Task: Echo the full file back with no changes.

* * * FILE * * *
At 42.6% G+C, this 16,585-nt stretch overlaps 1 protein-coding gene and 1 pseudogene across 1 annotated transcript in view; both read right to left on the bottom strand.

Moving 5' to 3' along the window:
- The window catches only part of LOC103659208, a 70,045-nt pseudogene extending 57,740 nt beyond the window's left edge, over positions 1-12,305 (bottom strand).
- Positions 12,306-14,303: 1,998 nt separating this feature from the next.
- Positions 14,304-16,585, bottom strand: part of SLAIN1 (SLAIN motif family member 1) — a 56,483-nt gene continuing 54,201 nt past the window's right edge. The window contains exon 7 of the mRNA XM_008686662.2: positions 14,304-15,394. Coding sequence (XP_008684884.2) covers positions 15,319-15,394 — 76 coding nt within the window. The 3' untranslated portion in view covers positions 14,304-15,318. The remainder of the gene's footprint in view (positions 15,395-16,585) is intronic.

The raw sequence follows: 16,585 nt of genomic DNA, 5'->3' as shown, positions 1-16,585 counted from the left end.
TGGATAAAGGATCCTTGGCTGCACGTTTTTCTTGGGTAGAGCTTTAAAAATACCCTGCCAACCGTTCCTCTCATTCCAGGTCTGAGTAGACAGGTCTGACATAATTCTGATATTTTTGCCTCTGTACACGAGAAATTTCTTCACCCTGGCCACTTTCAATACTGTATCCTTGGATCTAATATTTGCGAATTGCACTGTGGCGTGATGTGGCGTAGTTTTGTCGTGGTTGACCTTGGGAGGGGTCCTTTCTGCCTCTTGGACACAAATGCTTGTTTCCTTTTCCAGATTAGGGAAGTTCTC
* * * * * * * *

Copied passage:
At 42.6% G+C, this 16,585-nt stretch overlaps 1 protein-coding gene and 1 pseudogene across 1 annotated transcript in view; both read right to left on the bottom strand.

Moving 5' to 3' along the window:
- The window catches only part of LOC103659208, a 70,045-nt pseudogene extending 57,740 nt beyond the window's left edge, over positions 1-12,305 (bottom strand).
- Positions 12,306-14,303: 1,998 nt separating this feature from the next.
- Positions 14,304-16,585, bottom strand: part of SLAIN1 (SLAIN motif family member 1) — a 56,483-nt gene continuing 54,201 nt past the window's right edge. The window contains exon 7 of the mRNA XM_008686662.2: positions 14,304-15,394. Coding sequence (XP_008684884.2) covers positions 15,319-15,394 — 76 coding nt within the window. The 3' untranslated portion in view covers positions 14,304-15,318. The remainder of the gene's footprint in view (positions 15,395-16,585) is intronic.

The raw sequence follows: 16,585 nt of genomic DNA, 5'->3' as shown, positions 1-16,585 counted from the left end.
TGGATAAAGGATCCTTGGCTGCACGTTTTTCTTGGGTAGAGCTTTAAAAATACCCTGCCAACCGTTCCTCTCATTCCAGGTCTGAGTAGACAGGTCTGACATAATTCTGATATTTTTGCCTCTGTACACGAGAAATTTCTTCACCCTGGCCACTTTCAATACTGTATCCTTGGATCTAATATTTGCGAATTGCACTGTGGCGTGATGTGGCGTAGTTTTGTCGTGGTTGACCTTGGGAGGGGTCCTTTCTGCCTCTTGGACACAAATGCTTGTTTCCTTTTCCAGATTAGGGAAGTTCTC